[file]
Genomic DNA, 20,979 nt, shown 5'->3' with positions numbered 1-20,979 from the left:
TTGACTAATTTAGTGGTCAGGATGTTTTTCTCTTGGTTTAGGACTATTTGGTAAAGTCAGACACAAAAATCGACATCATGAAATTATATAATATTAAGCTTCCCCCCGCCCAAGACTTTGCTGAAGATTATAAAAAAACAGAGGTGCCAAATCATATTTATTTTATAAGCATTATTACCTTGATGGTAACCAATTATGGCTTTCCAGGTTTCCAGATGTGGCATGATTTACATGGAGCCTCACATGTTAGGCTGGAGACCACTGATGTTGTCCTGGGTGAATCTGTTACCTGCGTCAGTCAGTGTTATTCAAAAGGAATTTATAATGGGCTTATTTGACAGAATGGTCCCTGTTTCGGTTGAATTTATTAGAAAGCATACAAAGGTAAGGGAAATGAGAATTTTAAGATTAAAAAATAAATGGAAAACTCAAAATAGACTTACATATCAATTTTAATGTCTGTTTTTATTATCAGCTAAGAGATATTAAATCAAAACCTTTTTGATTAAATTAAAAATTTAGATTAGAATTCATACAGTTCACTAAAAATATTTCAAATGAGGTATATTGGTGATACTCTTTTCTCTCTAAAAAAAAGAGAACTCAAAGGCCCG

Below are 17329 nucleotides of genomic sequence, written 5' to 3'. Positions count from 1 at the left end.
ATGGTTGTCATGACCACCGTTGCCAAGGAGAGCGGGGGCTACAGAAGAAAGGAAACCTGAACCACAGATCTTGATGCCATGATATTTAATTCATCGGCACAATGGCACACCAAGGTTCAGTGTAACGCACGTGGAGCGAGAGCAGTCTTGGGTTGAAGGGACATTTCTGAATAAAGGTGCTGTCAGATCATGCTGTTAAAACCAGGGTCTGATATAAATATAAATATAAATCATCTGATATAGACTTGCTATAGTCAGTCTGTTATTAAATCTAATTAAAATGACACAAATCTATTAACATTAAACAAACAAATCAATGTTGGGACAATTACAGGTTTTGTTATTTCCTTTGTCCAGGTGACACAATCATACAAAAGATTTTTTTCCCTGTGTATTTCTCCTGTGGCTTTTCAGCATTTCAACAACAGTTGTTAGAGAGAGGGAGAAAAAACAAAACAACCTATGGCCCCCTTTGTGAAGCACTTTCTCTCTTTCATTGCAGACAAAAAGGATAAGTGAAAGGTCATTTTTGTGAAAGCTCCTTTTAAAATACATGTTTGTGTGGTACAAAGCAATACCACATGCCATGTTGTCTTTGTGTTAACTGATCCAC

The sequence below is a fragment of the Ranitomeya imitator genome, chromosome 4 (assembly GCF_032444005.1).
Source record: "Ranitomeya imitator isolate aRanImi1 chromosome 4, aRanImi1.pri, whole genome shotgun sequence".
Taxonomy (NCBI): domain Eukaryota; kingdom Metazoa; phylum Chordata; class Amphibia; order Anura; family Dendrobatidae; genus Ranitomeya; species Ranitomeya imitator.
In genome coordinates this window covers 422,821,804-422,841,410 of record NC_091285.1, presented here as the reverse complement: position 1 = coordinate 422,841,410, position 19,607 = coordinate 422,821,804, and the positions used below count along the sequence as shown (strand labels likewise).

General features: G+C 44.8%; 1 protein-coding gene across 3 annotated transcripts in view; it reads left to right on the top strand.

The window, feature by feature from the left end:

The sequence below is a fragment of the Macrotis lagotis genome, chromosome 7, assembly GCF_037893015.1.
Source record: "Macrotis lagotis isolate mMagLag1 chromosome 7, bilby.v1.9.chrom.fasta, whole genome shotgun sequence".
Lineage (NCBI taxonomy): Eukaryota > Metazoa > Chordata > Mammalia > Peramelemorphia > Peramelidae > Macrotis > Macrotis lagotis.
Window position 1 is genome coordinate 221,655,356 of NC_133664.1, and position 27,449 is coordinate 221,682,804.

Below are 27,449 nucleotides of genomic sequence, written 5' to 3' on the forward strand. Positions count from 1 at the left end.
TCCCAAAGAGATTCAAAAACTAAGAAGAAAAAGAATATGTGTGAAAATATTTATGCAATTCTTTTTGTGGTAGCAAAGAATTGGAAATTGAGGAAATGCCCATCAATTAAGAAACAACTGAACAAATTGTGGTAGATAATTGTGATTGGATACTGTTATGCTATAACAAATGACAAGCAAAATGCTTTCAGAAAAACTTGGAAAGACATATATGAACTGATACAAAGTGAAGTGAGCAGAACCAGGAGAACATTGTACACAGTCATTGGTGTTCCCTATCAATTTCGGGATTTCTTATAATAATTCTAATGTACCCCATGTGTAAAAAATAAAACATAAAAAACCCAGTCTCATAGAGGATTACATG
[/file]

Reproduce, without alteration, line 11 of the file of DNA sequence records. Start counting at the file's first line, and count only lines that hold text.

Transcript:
The sequence below is a fragment of the Macrotis lagotis genome, chromosome 7, assembly GCF_037893015.1.